Following the show, we lusted through the aisles of black-veiled booths while descriptions of blindfolds and bondage tape rang in our ears.
Having stroked our way through the discounted items—the Everything to Do with Sex Show is great for students with a bedroom budget—we made it to the entrance of the Dungeon. Sounds from inside could be heard reverberating at the entrance—not the gentle sex toy buzzing that we had become accustomed to but the ominous hum of electricity and the slaps of flogging.
What we discovered was the leather-clad and surprisingly friendly BDSM and fetish community of Halifax. The Twisted Poet treated our hands to shocks of varying degrees, an introduction to electric teasing that made me squeal in surprise and Zachary purse his lips, struggling to maintain his manly disposition. Next, he laid down for us the basics of impact play. Dollar store household “pervertables” such as feathers, brushes, spatulas and shoehorns could be used sexually, leaving roommates none the wiser. The appeal of such items grew the more we were stroked, scratched, fluffed and tapped. I was almost converted until our instructor listed off the warnings of nerve and kidney damage, broken tailbones and severe bruising.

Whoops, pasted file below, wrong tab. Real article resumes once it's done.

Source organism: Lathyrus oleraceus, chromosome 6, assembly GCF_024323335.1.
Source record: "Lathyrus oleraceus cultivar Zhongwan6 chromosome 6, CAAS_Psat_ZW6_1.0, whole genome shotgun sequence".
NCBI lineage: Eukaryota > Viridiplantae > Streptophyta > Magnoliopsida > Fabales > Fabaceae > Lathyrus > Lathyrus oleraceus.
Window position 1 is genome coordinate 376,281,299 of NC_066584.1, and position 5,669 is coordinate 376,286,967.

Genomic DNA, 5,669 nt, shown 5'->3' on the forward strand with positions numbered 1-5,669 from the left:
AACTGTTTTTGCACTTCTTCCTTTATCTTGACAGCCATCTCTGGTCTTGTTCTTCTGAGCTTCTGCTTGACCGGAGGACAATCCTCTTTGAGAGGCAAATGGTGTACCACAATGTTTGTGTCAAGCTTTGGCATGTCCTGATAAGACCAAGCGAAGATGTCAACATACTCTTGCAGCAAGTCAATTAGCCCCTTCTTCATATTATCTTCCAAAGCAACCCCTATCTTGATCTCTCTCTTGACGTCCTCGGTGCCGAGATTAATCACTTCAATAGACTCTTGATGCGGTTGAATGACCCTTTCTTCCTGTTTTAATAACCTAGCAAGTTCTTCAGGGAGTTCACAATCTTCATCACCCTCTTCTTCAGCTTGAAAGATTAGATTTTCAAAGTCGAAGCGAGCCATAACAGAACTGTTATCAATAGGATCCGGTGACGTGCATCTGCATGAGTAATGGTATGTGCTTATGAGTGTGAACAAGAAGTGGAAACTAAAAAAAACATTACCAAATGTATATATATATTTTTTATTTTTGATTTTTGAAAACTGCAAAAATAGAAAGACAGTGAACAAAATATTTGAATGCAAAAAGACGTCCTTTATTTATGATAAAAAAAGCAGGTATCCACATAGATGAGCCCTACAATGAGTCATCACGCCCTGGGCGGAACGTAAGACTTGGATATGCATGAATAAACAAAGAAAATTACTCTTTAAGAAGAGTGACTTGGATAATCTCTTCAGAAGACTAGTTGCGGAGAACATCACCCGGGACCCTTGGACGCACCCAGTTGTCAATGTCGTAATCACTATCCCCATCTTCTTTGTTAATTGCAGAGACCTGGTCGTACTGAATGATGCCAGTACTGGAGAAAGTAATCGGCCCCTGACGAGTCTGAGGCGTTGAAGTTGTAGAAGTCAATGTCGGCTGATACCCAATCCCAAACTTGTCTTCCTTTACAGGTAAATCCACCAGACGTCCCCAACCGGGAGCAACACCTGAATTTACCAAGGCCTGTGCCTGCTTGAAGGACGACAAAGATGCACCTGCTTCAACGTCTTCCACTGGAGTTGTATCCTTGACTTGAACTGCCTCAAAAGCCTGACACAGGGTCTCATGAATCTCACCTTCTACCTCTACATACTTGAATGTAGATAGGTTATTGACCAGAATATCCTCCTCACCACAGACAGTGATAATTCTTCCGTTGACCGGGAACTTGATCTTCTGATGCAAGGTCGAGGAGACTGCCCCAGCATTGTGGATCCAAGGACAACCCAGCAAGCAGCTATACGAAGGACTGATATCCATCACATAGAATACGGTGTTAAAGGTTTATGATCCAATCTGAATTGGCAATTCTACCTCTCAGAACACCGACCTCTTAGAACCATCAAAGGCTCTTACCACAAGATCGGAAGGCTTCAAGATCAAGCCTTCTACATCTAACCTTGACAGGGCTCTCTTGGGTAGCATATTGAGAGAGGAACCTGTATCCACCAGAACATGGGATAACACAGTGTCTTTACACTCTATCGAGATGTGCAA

Maybe we’d stick to the simple stuff.
Later that night, exhausted from a day of sex education and our unenthused by schoolwork, Zachary and I were debating what to do instead. I looked at him. He looked at me. We both went to the bag of goodies we got from the show. Zachary pulled out a coupon from HotMovies.ca.
“Thirty free minutes?” he asked.

By David J. Shuman

David is a second-year journalism student at King's, is engagement/news editor of The Watch, and a copy editor of The Pigeon. He writes on student politics, campus happenings, and school news.